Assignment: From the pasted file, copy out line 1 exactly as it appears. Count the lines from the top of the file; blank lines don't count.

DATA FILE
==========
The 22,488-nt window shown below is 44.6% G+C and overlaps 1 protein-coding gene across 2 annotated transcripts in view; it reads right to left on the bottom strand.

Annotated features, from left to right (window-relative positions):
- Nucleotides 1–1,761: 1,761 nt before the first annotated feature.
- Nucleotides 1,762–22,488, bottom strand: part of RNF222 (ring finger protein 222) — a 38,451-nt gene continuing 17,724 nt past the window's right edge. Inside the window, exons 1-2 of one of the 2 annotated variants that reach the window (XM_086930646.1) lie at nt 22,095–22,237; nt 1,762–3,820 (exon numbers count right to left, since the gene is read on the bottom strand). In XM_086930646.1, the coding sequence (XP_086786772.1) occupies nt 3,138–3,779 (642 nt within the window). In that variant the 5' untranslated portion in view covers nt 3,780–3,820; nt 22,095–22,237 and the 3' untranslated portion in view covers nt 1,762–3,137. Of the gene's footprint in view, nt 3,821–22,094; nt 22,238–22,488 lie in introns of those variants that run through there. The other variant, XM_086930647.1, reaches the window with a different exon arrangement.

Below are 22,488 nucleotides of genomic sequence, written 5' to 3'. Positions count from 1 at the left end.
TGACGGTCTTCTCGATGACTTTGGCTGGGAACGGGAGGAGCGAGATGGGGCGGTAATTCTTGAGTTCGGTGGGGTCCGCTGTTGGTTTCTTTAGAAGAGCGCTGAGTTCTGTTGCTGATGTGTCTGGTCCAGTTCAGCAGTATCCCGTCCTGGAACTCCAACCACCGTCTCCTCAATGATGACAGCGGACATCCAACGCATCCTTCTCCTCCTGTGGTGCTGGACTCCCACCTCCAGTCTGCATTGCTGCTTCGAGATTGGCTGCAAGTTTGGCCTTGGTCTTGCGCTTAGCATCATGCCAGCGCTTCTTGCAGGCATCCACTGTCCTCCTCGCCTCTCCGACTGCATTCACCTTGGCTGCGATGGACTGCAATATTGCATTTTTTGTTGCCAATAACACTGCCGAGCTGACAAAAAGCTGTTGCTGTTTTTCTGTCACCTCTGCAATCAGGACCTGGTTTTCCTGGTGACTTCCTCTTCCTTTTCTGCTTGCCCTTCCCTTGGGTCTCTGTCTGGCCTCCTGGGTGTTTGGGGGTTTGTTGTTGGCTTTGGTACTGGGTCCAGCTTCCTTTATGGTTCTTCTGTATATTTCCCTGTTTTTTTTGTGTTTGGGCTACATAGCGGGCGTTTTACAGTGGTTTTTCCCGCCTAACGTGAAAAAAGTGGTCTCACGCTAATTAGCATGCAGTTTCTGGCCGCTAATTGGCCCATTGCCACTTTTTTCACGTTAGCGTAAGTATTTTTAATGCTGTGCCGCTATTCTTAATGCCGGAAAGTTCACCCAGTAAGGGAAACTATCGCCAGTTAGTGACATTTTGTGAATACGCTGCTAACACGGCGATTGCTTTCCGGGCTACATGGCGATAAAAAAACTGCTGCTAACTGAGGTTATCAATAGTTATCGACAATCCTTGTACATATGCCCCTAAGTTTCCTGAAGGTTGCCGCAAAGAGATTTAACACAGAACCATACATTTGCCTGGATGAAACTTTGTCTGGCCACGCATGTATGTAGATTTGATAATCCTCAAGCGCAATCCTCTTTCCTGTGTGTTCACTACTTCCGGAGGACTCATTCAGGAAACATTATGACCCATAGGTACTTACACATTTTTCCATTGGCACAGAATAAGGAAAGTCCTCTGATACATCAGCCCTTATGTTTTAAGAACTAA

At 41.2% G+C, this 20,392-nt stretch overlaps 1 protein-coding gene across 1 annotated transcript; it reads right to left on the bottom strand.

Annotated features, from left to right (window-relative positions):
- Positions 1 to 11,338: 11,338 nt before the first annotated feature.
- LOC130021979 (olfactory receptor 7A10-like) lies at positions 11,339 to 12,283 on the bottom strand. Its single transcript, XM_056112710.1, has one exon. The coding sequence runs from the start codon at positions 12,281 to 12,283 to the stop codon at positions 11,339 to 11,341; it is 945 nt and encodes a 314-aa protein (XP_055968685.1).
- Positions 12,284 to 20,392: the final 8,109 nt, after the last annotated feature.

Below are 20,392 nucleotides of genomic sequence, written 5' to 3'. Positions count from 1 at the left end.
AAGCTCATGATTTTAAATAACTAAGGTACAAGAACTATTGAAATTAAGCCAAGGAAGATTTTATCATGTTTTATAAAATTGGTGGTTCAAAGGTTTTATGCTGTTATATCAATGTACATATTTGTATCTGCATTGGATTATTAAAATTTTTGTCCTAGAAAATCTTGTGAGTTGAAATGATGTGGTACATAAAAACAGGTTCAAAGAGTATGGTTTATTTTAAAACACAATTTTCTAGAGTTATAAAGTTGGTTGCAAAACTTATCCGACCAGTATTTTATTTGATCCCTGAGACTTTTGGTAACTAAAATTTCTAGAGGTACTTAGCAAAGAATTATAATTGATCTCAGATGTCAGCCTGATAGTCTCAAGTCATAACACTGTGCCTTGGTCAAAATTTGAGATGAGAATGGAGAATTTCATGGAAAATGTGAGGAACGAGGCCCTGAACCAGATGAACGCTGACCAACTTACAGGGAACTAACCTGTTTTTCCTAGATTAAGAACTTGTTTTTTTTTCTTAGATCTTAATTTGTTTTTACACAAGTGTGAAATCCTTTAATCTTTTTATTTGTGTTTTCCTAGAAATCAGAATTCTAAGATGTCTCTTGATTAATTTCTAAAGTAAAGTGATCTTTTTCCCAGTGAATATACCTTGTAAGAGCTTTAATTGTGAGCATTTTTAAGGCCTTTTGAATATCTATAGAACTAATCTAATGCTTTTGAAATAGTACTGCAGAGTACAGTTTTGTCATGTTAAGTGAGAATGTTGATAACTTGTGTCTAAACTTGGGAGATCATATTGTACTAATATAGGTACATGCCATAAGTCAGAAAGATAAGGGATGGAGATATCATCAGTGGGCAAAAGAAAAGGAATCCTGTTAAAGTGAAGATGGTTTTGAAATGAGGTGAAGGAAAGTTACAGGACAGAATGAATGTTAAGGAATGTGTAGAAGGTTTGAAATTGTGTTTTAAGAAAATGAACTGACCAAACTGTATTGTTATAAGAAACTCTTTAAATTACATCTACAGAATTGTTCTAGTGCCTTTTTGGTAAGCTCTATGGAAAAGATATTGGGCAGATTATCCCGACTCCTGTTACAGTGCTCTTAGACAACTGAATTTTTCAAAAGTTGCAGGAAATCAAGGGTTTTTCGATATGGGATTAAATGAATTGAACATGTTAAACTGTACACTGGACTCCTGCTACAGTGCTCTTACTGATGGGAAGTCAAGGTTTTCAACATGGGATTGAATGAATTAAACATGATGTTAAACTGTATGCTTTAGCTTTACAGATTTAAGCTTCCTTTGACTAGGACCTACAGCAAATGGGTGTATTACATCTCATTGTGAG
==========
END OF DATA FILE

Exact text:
The 22,488-nt window shown below is 44.6% G+C and overlaps 1 protein-coding gene across 2 annotated transcripts in view; it reads right to left on the bottom strand.